Another Awesome Telecom Halloween Party

 

For the past few years, Halloween in the Telecom Department has been synonymous with one big ole epic party. This year, thankfully, was no exception. After back-to-back awesome parties first at Travis’s and then at Rachel’s house last year, Glenna Read graciously offered up her Prospect Hill home for the annual celebration.

“Some folks had mentioned that they were worried that no one would have the space to host the Halloween party,” Glenna explained. “It seems like an important tradition in the department and a great opportunity to hang out and get to know people outside of the school setting. I didn’t want that tradition to go away.”

The tradition of teamwork continued as well. Nic, Teresa and Ashely came over early to help “spookify” the house, Issac brought speakers for the dance party and Glenna’s boyfriend Ben did the cleaning. The group effort paid off, and the Telecom party was a raging success despite the snow (seriously there was snow!) and generally miserable weather. Telecomer’s mixed and mingled inside, eating food and discussing gaming ethics while outside in the garage, a perfectly crafted playlist and some glow sticks kept the dance party going all night long.

 

From the swarms of people gathered in Glenna’s beautiful straight-out-of-Pinterest home, it is hard to imagine that just last year, Glenna and Ben were commuting and not official Bloomingtonians. According to Glenna, the move to Bloomington has been amazing for both of them.

“We have so many more friends!” Glenna told me. “It’s nice to have a (semi) social life again.  We love Bloomington.”

And Bloomington (and the Telecom Department) loves Glenna and Ben. Another massive thank you for hosting Glenna and Ben! You guys rock!

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Message in a Time Capsule

By Mona Malacane

On October 9th, 1964 Reed Nelson’s parents wrote him and his two brothers a letter and sealed it in a time capsule in the city near their farm – Salem, Indiana. The time capsule was scheduled to be opened on the city’s bicentennial, 50 years later.

For the past few years, Reed has been reminding his family of the approaching opening of the time capsule.  Although his brothers didn’t share his enthusiasm about the letter, Reed continued to look forward to the day the time capsule would be unearthed. Well that time finally came, and on September 27th at 4pm on a warm Saturday the capsule was opened and Reed got the letter.

But before I talk about that letter, please indulge me a few sentences to reflect on how cool time capsules are. They are literally pieces of history (of communication!) that are wrapped up and stored like presents to be opened in the future. Yes, museums are also full of historical artifacts that communicate … but they aren’t wrapped up like gifts and  hidden away. The feeling on being reminded that you can open the gift soon, after having forgotten about it, is so exciting! Like finding money in your winter coat that you haven’t worn in a year, but times 100. And now think what if that artifact was specifically for you, put away and preserved for FIFTY years. Is it just me, or is that not one of the coolest things ever?? Ok thank you for your patience, now back to Reed’s story.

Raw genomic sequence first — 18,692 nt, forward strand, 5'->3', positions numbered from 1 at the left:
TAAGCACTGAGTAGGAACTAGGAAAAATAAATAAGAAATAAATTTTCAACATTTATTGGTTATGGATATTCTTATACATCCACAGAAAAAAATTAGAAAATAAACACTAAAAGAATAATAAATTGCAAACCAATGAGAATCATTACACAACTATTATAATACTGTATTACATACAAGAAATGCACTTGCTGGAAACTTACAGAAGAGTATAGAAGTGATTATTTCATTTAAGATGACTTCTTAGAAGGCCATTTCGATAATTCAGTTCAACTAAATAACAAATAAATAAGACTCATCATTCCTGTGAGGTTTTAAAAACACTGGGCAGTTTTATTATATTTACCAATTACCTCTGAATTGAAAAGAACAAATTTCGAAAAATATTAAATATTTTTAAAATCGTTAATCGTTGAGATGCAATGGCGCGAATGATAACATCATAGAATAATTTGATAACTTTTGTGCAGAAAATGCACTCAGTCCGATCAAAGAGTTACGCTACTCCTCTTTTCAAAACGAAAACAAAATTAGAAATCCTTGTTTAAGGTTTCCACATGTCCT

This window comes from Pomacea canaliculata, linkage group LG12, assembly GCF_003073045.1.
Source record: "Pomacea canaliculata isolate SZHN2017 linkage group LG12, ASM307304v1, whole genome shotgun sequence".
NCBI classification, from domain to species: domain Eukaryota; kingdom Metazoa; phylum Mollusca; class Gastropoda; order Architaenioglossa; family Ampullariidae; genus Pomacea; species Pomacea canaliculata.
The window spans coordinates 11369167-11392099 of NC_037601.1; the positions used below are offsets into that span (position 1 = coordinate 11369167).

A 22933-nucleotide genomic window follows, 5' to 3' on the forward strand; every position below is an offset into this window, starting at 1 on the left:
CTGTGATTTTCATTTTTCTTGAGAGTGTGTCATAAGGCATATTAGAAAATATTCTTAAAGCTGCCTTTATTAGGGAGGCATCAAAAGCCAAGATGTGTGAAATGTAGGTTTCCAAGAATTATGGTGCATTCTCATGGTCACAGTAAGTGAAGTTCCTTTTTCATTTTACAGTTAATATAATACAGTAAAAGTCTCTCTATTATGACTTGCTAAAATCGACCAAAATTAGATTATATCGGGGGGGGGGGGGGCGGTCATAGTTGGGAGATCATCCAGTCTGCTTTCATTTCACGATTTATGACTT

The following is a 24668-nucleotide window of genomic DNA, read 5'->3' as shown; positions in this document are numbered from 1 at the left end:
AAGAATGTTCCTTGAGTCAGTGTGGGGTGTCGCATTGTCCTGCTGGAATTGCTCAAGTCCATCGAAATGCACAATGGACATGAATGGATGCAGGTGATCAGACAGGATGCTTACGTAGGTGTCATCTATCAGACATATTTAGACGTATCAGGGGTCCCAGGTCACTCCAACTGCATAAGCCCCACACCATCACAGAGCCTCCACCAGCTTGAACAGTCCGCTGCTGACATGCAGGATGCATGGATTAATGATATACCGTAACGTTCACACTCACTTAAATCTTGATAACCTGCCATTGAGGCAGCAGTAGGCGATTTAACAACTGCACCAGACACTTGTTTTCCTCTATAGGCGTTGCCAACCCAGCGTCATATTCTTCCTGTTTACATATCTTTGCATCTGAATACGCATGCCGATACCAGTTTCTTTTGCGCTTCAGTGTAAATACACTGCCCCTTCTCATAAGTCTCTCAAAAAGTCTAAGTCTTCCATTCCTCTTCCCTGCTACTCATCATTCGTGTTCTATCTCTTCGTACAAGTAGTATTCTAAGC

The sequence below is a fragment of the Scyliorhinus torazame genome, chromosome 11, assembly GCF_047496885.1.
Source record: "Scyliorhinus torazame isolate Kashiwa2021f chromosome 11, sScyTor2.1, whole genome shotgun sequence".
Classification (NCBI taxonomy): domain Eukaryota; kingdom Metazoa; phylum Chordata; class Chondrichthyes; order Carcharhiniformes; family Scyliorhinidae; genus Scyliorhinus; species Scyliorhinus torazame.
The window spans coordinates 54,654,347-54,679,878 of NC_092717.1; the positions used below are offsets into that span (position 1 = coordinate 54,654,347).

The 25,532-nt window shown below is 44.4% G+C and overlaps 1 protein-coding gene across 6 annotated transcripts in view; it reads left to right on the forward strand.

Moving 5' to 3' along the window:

The whole day was filled with bicentennial activities, a parade, a 5k, fireworks … but Reed was there for the time capsule. Slowly but surely, the concrete slab that capped the earth over the capsule was jackhammered away and the names of those who had letters were read out loud. Reed’s parents still live near Salem and were also there for the opening of the time capsule, which added an extra special touch to the day. “My mom made the comment in the letter, ‘when you’re reading this you will be older than I am right now,’ and that was amazing.”

The letter addressed to Reed and his brothers, Mark and Paul.

The letter addressed to Reed and his brothers, Mark and Paul.

Reed with time capsuleFor Reed it was an immeasurably special moment when he read the words his mother wrote 50 years ago.  Reed says it brought back memories from when he was 10 years old and it felt like it was yesterday. Unfortunately, one of those memories was that of his Aunt passing away. There was the lighter side too. “The previous night [my mom] had taken us three boys to the elementary school fall festival, which was a big deal. But the … and the …  girls got into a fight that night at the festival … And when they started fighting, they started fighting. [My teacher] came out and grabbed their hairs and separated them, I remember that, and then I took off!” Of course Reed had heard at school earlier that day that the two girls were going to fight at the festival, but his mother wasn’t privy to this information and she was naturally surprised by it. In the letter she wrote, “My, my, those two girls fought.” She also wrote a few complained about Reed’s younger brother, which made him chuckle.